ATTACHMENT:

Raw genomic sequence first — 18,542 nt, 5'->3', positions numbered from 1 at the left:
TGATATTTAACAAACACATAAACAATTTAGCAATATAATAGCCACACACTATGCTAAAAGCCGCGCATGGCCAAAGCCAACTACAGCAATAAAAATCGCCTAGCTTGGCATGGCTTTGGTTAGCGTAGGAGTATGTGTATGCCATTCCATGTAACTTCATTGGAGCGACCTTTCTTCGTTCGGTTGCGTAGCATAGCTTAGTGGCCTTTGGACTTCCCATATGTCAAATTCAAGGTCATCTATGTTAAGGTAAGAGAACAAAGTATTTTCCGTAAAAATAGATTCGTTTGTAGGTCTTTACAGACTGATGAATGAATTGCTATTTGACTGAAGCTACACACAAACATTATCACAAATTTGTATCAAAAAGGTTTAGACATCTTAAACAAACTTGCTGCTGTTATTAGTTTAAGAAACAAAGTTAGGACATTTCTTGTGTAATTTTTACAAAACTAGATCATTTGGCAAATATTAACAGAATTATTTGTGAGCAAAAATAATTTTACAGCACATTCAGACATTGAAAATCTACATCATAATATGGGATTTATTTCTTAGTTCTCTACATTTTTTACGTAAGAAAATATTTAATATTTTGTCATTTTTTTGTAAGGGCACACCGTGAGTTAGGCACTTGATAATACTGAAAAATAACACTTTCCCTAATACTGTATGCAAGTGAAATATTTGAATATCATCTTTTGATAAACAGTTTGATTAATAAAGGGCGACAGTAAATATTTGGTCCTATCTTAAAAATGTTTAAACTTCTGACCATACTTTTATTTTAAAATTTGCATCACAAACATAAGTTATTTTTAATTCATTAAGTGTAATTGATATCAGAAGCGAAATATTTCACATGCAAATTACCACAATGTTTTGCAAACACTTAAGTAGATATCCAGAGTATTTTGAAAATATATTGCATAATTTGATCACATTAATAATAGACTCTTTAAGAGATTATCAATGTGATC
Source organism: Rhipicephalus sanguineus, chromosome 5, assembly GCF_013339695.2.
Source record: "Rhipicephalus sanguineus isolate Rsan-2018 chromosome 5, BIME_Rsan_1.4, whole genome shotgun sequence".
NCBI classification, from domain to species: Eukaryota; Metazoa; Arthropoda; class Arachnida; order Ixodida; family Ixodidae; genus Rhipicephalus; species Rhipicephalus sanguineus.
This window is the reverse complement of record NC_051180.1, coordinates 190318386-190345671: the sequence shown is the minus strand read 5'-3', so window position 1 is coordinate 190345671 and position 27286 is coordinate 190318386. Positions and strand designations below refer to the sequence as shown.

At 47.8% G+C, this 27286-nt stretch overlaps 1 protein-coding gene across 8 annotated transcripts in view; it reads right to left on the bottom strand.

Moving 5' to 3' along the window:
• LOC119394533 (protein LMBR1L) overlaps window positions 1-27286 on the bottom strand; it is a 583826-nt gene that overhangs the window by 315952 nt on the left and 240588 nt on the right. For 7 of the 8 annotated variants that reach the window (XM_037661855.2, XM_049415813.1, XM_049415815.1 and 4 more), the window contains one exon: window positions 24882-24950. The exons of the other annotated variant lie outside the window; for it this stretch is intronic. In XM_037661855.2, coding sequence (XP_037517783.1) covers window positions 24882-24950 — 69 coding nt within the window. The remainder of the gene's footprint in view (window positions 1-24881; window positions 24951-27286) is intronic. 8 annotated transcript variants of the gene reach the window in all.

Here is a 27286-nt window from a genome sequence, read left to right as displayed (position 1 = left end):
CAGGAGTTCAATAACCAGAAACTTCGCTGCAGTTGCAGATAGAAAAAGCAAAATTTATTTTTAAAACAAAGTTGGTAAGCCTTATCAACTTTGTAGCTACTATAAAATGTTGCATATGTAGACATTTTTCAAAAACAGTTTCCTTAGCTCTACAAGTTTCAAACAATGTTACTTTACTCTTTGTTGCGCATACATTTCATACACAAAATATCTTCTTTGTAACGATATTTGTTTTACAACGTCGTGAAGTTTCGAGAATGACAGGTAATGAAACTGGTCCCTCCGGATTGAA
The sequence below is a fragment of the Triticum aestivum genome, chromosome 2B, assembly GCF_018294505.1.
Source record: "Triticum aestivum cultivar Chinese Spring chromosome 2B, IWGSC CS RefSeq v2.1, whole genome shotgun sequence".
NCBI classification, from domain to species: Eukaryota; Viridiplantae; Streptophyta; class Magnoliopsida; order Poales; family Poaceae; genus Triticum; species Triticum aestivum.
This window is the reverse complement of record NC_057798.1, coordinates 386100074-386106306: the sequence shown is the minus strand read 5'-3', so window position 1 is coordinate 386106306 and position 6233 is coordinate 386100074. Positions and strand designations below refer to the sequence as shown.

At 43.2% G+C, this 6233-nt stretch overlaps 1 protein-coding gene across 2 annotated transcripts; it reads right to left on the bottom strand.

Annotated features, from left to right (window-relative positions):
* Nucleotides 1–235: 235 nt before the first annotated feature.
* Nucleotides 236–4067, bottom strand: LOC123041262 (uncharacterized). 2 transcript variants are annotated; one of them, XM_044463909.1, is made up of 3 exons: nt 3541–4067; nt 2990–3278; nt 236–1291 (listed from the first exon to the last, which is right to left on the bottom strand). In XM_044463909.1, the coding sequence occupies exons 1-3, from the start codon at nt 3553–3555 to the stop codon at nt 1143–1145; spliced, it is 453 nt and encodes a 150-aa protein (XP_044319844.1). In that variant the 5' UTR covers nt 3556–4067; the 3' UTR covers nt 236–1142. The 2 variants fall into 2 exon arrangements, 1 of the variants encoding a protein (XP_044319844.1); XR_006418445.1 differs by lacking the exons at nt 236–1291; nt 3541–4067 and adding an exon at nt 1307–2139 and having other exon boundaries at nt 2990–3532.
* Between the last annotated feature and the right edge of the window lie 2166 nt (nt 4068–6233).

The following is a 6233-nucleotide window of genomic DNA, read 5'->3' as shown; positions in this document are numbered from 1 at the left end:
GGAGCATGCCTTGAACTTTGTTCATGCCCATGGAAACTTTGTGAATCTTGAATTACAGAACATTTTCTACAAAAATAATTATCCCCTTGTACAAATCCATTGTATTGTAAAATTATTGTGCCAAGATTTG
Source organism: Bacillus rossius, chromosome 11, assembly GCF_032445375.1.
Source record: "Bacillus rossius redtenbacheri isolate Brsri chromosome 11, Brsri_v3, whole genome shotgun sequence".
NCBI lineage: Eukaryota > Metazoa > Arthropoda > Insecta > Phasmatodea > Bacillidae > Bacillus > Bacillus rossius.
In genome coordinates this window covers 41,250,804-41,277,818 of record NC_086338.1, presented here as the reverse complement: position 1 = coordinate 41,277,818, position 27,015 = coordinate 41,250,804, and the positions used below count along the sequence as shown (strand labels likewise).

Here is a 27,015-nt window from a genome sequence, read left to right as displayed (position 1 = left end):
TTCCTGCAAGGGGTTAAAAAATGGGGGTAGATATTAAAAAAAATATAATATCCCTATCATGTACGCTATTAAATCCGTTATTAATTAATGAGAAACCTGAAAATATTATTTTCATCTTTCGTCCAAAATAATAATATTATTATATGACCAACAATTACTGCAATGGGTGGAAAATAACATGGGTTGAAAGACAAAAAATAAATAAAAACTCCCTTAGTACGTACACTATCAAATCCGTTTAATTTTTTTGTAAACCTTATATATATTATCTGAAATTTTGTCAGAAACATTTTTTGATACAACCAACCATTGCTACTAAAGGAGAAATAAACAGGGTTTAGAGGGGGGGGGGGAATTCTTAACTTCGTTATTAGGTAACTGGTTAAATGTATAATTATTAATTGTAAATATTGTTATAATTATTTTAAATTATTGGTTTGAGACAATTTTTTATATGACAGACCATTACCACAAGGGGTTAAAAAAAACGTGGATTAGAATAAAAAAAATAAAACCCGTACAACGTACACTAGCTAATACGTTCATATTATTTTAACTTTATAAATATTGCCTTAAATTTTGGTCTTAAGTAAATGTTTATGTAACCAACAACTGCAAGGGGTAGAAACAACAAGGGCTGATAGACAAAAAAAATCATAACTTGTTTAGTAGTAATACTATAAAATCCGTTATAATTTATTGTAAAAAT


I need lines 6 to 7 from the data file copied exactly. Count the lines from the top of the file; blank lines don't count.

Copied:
This window is the reverse complement of record NC_051180.1, coordinates 190318386-190345671: the sequence shown is the minus strand read 5'-3', so window position 1 is coordinate 190345671 and position 27286 is coordinate 190318386. Positions and strand designations below refer to the sequence as shown.

At 47.8% G+C, this 27286-nt stretch overlaps 1 protein-coding gene across 8 annotated transcripts in view; it reads right to left on the bottom strand.